Thursday, October 21, 2010

What we talk about when we talk about crime - with the Sisters in Crime

While it was an eventful journey just getting to the event, once we all landed safely we had a great night with the Sisters down in Melbourne last Friday.

The panel was chaired by Robin Bowles, who'd done her homework on Sulari Gentill and Angela Savage just as effectively as she had on me. For two completely different takes on the same night, check out Sulari's blog and Angela's blog. And just to prove the old adage that three eye-witnesses will provide three entirely different descriptions, I'll now add another.

Place is my "thing". It's what gets me excited about reading crime and it's what excites me about writing crime. With a great deal of help from a marvellous editor, Dr Malcah Effron, I have recently finished a chapter for an upcoming academic monograph on what I've dubbed "The Politics of Place" specifically how place is developed in Ian Rankin's The Naming of the Dead and Sara Paretsky's Blacklist as they chart the disintegration of western legal values and traditions in the wake of 9/11.

In both Sulari and Angela's novels, place is given a high degree of attention but in very different and interesting ways.

Sulari commented that she had had letters from elderly people whose memories of the New Guard in those days of madness in Sydney during the 1930s had been reawakened in the pages of her novel, A Few Right Thinking Men. I feel that this kind of response is a real tribute to the sense of political and cultural place Sulari created and proof, yet again, that a real sense of place involves a whole lot more than just getting the names of the streets and the numbers of the buses right. It involves creating a real sense of the place, of the culture, of the conflicts, of the news and the gossip and the violence and the struggles, just as it was in that time for those people.

Like her first novel, Angela's second, The Half-Childis set in ThailandWhen Angela began talking about writing Thailand, a place she loves and wants to share with her readers, she described her unease when she acknowledged that writing crime set there would mean dredging up all the negative stereotypes people harbour about that country; crime, corruption, drugs, vice, sex, exploitation. For her this meant she had to think carefully about how she handled the material, about making sure her characters and issues were real and complex.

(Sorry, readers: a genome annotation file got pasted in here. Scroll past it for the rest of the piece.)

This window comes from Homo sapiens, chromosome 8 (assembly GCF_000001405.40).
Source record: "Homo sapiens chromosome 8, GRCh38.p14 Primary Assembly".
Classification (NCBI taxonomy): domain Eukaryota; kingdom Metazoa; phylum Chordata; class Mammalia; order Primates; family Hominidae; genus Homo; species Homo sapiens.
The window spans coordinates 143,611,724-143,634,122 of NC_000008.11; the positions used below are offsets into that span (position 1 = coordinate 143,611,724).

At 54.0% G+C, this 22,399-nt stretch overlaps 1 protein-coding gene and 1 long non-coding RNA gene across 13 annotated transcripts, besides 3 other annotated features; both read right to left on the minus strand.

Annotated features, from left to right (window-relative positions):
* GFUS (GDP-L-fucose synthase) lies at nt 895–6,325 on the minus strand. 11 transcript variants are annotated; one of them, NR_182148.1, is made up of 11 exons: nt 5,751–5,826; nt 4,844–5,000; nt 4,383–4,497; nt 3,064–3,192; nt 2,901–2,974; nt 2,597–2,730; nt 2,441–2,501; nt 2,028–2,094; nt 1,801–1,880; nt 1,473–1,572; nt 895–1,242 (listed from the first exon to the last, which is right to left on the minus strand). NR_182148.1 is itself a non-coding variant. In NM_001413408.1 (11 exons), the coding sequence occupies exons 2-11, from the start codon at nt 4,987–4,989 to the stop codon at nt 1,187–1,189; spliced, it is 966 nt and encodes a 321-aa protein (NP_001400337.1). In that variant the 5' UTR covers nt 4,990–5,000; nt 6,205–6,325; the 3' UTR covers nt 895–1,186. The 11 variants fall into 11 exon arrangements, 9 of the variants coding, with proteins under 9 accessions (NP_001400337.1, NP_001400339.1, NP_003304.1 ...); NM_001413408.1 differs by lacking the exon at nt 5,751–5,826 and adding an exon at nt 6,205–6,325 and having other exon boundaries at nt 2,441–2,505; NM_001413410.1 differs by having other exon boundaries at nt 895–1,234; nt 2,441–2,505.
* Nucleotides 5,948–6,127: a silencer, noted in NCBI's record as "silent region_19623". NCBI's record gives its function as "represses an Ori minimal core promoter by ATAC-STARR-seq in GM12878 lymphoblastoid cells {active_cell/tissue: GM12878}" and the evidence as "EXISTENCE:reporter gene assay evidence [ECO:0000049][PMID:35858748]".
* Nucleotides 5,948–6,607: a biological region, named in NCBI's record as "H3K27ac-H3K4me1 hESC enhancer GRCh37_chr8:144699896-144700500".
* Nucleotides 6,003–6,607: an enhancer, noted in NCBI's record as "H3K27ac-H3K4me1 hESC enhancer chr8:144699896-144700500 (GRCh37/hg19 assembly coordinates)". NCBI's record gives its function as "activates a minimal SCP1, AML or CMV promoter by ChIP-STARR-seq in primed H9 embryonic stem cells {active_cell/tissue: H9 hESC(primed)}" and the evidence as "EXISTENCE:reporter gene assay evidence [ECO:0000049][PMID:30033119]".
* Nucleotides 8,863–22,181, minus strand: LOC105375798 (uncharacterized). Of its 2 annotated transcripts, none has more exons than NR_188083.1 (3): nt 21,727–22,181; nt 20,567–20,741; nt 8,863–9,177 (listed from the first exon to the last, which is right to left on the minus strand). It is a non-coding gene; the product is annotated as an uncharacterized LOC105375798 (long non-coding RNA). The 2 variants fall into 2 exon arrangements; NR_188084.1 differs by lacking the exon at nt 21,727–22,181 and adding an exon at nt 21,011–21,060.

This area of discussion came up towards the end of our allotted time, unfortunately, as it is something that is also of concern to me in my work. How to write about issues such as police corruption with nuance and depth, avoiding the cliches, making it real without making it repellent, keeping it authentic which means, to some degree showing how and why it occurs with subtlety, even empathy.

I related very strongly to Angela's concerns in depicting an Asian setting with both honesty and affection, as I have set the events of Book 2 in Cabramatta in early 1993. A quick glance at the headlines of that time ticks all the boxes of a great crime novel; young, violent gangs fighting and killing over a share of the drug market, home invasions and extortion, gambling and prostitution, drug sellers taking over the streets, crime out of control, police overwhelmed - every headline a story. And every headline fodder for those who did not want to see the development of an Australia where a good percentage of its population would not come from Anglo-Celtic-European backgrounds but from Vietnam, Cambodia or Laos.

No doubt about it, Cabramatta in 1993 was quite a place. A complex, rich and troubled place, where some kids went "out to play", ra choi, and ended up dead, others went to school while their parents tried to learn English, worked two jobs. Some kids went to jail and some kids went to university, carrying all the weight of expectation on their shoulders that they could claw back something of what their parents had given up to come to Australia.

It this nuanced Cabramatta I want the next book to explore. A place where kids dealt drugs and carried knives and lived in groups like little families taking care of each other, while behind closed doors, other families, damaged beyond all repair by war, just tried to hold on.

One of these days Angela and Sulari and I will have to have a good long talk about writing honestly but with nuance about places and people that are all too often seen in black and white*.

*Which is to say we're available for weddings, parties anything ....

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